Sintering and microstructure development of SFR MOX nuclear fuel

Sintering and microstructure development of SFR MOX nuclear fuel

Julie Simeon


For the manufacture of FNR (Fast Neutron Reactor) MOX (Mixed Oxide) fuel, (U,Pu)O2-x, consolidation of green compacts shaped from the raw powders, is performed by sintering at high temperature. Thus, the detailed study of the sintering is based on coupling of dilatometric tests in controlled reducing atmospheres to multi-scale microstructural characterizations in order to plot sintering maps and to establish predictive sintering models.In this study, three batches of powders were obtained by cryogenic granulation with target Pu/(U+Pu) contents of 15, 26 and 33 %mol. A single sintering trajectory was obtained from the relative density and grain size of each sample (raw and sintered). It is independent not only of the heat cycle (heating rate, sintering temperature and soak time) but also of the plutonium content and the oxygen stoichiometry.A batch with a Pu/(U+Pu) content of 26 %mol was prepared by direct co-milling (based on an industrial method for nuclear fuel fabrication). The trajectory observed for this batch differs from that of the three others.For all batches (granulated and co-milled), calculations of the diffusion coefficients from dilatometry data and the sintering map show that the densification is governed by the self-diffusion of plutonium at the grain boundaries. Furthermore, transmission electron microscopy results, in agreement with results obtained by X-ray diffraction, electron microprobe and Raman spectroscopy, show that grain growth is controlled by grain boundaries.A single sintering trajectory allows the calculation of the densification activation energy through methods exploiting the data collected by dilatometry. Thus, the activation energy of densification is evaluated at 454 ± 64 kJ/mol for all batches resulting from freeze granulation and at 548 ± 33 kJ/mol for the co-milled batch. These values allow the establishment of predictive sintering models that were used to lower the maximum temperature and duration required during sintering without affecting the fuel with the specifications.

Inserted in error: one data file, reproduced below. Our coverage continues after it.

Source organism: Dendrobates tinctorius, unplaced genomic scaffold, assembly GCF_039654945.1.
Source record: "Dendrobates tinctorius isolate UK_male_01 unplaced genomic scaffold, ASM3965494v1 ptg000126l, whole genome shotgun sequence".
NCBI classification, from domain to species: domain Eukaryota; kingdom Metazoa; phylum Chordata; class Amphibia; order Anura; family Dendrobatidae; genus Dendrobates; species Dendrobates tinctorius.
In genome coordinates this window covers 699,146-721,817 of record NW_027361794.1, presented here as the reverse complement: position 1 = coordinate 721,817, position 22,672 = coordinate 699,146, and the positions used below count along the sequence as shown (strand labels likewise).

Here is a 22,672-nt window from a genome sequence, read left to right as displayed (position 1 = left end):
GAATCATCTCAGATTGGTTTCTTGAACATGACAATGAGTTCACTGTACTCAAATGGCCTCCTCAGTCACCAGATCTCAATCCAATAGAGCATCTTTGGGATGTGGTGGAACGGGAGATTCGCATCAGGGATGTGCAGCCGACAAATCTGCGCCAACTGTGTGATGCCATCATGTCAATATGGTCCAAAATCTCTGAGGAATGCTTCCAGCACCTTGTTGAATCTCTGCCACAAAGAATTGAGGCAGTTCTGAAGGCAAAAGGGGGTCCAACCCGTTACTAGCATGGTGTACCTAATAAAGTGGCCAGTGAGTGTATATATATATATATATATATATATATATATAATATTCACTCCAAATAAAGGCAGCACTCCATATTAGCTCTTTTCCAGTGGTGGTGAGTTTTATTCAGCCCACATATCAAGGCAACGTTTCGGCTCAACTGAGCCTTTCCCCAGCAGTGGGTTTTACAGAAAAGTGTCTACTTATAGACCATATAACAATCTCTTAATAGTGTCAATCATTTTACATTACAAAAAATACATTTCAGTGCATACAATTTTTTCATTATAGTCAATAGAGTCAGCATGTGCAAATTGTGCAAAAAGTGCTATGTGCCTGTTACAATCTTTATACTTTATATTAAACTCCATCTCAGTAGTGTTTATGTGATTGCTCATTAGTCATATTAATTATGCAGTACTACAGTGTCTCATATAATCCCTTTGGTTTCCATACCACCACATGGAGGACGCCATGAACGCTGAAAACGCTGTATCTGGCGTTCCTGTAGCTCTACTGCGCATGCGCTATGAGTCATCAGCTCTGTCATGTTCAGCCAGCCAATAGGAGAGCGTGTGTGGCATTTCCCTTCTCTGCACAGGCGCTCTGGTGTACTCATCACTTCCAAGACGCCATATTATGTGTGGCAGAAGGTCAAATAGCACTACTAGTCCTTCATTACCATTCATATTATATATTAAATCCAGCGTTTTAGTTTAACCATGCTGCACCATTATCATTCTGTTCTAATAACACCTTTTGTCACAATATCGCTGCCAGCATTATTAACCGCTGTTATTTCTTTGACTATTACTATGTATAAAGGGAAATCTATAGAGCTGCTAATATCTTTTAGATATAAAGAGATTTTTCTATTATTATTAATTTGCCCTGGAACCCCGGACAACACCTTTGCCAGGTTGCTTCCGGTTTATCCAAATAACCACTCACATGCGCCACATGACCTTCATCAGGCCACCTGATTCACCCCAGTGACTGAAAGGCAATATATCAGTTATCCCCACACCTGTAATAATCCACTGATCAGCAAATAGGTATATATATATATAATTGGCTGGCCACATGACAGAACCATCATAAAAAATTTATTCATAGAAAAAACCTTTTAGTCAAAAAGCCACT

Microstructure, Sintering, Nuclear Fuel